Congress, voters need to face consequences

Editor,

In the Sunday paper, Mark Sheehy sent in an excellent letter to the editor ( “American may face a socialist future”). Sheehy’s letter was easy to understand, fact-backed, refrained from name calling, and instead of just complaining about the thought process he disagrees with, he actually made suggestions to help opposing positions to possibly find a middle ground.

I would like to add to Sheehy’s idea that everyone should have to pay taxes, even if they are being giving financial support for their living expenses with nothing expected in return. In more generic terms, he is really referring to the concept that if you don’t have any skin in the game, there is no commitment to winning the game, because in the end, you have nothing to lose.

I think that is the exact concept which is keeping both sides from finding a middle ground. Congress is not financially tied to any of the programs that are being proposed because they have set themselves up so their financial and health care well-being is independent of any of the programs they enact. Why on earth would they have any reason to compromise; they’re all set no matter what happens. If we want them to start working together, we need to force them to have some skin in the game by eliminating the independent nest egg they have set up for themselves.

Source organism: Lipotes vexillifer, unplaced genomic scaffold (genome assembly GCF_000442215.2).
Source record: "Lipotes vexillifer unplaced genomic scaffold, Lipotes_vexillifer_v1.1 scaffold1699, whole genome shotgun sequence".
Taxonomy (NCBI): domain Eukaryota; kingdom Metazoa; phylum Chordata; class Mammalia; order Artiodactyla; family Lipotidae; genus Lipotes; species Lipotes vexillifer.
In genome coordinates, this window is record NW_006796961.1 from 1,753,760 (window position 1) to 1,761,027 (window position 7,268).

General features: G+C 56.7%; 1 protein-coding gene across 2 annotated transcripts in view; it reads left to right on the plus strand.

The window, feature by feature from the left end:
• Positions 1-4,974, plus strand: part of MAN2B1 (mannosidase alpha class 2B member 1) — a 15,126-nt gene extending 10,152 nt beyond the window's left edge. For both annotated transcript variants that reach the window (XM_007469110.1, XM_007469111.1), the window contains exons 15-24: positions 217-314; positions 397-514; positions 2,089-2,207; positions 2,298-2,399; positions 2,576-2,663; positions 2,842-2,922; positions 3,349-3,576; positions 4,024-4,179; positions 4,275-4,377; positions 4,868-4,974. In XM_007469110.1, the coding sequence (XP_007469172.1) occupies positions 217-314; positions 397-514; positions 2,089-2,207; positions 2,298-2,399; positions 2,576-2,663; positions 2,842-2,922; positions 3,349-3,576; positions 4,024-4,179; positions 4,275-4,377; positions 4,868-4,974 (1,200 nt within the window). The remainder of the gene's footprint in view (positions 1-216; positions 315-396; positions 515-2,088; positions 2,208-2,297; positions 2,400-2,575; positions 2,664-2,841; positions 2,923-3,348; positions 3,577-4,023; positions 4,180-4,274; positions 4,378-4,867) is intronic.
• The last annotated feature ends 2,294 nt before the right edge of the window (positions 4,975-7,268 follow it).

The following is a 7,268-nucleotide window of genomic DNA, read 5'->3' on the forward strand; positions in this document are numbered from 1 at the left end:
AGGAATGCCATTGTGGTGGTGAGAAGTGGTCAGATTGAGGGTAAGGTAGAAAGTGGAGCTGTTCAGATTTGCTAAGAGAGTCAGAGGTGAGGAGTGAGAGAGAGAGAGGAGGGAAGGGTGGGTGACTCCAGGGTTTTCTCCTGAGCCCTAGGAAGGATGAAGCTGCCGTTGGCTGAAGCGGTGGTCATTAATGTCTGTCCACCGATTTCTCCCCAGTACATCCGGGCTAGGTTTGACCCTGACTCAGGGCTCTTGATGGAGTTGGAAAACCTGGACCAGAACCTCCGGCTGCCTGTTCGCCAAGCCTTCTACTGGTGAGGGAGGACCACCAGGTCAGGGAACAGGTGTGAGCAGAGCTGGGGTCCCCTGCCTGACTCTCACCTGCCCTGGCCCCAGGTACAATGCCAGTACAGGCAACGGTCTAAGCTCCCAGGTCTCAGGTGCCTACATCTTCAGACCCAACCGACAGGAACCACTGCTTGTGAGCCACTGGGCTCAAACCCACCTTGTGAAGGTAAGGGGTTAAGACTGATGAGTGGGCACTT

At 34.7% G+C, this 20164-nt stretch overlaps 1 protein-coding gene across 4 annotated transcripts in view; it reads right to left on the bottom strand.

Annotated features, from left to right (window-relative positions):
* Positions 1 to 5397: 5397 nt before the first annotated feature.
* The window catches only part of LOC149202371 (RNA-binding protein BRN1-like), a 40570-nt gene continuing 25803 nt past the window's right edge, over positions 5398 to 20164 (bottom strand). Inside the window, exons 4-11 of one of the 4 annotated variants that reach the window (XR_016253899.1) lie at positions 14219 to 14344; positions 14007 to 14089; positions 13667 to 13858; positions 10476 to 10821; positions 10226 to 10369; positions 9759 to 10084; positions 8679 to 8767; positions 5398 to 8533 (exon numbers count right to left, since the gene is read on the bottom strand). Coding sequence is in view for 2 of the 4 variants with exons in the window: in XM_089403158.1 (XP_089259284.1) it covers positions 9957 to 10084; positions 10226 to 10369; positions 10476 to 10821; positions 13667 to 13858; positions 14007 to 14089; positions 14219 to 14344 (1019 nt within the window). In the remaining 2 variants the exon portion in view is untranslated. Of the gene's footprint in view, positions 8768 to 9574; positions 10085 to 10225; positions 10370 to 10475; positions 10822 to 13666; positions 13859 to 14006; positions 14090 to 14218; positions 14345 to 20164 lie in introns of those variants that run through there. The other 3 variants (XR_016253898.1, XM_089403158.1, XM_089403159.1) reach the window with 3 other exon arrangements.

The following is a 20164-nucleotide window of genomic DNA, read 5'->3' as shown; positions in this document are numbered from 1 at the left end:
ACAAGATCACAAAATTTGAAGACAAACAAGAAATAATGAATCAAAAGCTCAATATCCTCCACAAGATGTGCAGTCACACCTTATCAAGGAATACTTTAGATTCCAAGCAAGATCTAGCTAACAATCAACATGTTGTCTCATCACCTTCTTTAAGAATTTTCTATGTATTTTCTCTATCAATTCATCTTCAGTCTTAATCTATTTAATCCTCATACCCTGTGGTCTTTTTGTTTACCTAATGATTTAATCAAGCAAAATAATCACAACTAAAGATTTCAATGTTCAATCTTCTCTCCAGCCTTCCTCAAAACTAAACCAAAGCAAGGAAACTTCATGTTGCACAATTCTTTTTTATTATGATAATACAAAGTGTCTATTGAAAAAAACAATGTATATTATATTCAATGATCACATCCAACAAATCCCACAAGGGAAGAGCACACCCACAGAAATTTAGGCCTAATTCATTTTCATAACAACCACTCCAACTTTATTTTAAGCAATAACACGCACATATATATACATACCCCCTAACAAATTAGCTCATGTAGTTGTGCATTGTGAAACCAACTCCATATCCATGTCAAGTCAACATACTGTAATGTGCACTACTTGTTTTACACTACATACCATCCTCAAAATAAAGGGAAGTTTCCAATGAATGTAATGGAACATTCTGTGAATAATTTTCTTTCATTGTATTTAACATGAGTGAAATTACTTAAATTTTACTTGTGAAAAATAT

As for everyone having to pay taxes, let me expand on that idea. Why was the somewhat arbitrary age of 18 picked for people to be able to start voting? Why should people who don’t work and aren’t living on their own have the privilege of voting? They don’t pay taxes, or have to worry about how bills are going to get paid to make sure they have a place to live and food to eat. This person has no skin in the financial game of life, and as such, won’t care about the financial implications of their vote. If the vote benefits them with no financial downside, of course they are going to vote for it.

So, let’s all push, both liberals and conservatives, to eliminate Congress’s independent nest egg so they start to actually work together, and at the same time, push to change the voting laws so only people who work and live on their own have the privilege of voting. These simple changes will make everyone have some skin in the game, and have an incentive for all of us to win.

Robby Hoffman

Coloma